Sure, you know your brand. Chances are that’s partly how your company or your career at your company started – with an idea for a brand or with a desire to be a part of the existing brand. You may have loved what the brand stood for, or how it would reflect on your resume. Your organization’s brand is located at the very core of your answer to the omnipresent “so what do you do?” question at cocktail parties, business mixers, and family functions. But how well do you really know your brand? Is it difficult to explain your brand to others, including those that you hire to develop or represent you brand?

If you had to pause before answering, there’s a good chance that your organization’s brand may not be as well-defined as you thought. Enter the need for branding guidelines. Branding guidelines serve as your playbook for brand development, your internal culture, the types of people you’ll want to hire, and your unique value proposition that will allow your brand to conquer the competition. Branding guidelines don’t just come together overnight, however; a lot of time and thought need to go into a well-structured and detailed document so that there is no margin for mis-interpretation of your brand. Here’s how to build branding guidelines for your brand, no matter how large and established your brand is or isn’t.

  1. Start with an introduction.

    This sounds simple enough, and it is. The purpose of the introduction to brand guidelines is to set the stage for the information yet to be presented. It’s important to explain what platforms the brand guidelines are applicable to, whom the brand guidelines are intended for, and go outline what specific information is included.

  2. Define your organization’s Purpose, Mission, Vision, Values, and Positioning.

    This is a critical step for brand development, and it’s one that many organizations get wrong. At Fidelitas Development, we’ve constructed a proprietary process that allows us to help a client get to the root of their brand’s existence – their true purpose and vision for the company, along with how they’re going to achieve that vision (the mission statement). The values are a critical component that help set the tone for ongoing brand management, both internally and externally. These shouldn’t be fluffy, poster-friendly pieces of propaganda. Instead, they should ring true to the core of the brand’s purpose, vision, and mission. These values, integrated with the brand’s mission statement, will help define the brand positioning that all future marketing endeavors should be based upon.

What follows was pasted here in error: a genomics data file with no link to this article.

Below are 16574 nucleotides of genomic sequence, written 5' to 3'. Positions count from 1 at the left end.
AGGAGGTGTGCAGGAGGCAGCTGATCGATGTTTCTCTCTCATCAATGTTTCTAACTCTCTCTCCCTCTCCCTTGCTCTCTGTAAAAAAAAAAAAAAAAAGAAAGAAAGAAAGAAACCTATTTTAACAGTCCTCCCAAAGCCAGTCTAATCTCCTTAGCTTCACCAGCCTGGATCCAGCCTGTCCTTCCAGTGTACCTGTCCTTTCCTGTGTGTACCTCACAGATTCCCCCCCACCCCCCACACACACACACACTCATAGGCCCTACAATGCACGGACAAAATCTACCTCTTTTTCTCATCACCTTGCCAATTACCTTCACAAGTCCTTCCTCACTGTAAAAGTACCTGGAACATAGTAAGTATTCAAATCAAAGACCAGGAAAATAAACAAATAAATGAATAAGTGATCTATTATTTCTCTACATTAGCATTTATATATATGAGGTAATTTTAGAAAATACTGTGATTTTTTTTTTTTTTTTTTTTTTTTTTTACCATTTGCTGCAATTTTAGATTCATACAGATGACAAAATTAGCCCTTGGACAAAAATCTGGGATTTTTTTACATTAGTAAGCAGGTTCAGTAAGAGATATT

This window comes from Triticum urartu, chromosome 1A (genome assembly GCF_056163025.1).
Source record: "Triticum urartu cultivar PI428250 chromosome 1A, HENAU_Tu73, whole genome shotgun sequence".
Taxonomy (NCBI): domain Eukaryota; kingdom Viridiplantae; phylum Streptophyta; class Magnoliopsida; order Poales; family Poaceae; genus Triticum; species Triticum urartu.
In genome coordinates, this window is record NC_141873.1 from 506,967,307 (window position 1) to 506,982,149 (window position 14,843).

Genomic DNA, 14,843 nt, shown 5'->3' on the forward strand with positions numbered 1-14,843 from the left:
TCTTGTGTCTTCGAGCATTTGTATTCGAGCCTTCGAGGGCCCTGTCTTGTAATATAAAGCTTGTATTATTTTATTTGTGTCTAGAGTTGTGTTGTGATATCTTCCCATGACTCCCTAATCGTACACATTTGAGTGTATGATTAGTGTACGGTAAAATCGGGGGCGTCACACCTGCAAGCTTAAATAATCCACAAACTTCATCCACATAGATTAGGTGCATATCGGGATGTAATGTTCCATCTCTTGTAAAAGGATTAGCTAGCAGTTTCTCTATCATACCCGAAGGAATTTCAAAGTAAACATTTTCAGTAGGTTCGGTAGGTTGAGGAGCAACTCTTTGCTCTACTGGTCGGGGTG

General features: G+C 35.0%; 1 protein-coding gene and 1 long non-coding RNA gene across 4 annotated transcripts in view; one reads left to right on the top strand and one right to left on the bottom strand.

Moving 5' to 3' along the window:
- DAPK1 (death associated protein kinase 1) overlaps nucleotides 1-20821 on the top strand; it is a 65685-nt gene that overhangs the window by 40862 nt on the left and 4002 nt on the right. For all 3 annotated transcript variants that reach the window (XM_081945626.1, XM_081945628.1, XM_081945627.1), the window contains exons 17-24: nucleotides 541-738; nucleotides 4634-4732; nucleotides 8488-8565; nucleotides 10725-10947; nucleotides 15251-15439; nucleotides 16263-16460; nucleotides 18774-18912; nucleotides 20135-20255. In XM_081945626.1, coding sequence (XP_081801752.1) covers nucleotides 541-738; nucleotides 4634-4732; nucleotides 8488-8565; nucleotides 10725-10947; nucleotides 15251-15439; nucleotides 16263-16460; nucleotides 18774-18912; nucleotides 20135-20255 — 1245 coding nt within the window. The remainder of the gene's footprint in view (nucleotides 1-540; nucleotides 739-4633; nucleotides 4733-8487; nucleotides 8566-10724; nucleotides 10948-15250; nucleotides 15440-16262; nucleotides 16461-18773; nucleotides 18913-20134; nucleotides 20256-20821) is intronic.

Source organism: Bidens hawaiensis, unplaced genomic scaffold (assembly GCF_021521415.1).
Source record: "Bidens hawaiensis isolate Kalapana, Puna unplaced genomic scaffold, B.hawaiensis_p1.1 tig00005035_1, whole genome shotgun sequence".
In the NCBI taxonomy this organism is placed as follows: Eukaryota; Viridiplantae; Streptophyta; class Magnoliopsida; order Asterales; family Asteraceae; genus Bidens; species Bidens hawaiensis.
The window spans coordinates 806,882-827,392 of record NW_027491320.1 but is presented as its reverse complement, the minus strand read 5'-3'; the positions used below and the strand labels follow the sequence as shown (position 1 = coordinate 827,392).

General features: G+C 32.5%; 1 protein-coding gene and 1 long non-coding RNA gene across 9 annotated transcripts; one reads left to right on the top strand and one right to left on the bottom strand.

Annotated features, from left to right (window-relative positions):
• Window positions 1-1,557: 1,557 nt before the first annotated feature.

3. Specify your target audience.

    While most entrepreneurs and charity leaders have an idea who their target audience is when an organization is founded, this is more accurately described as a moving target audience – it will likely shift slightly as the organization and brand grow and develop over time. It’s critical that everyone on an organization’s team, from fundraisers and salespeople to CMOs and Founders, understand the brand’s target audience. Brands should get as specific as they can. For example, instead of listing a target audience as “adults ages 35-64,” a target audience is much better described as “Females ages 35-64 that have children with an average household income (HHI) of $60,000-$80,000.” Both statements are correct, but the latter gives far more insight into the proper tone of the brand messaging and marketing materials.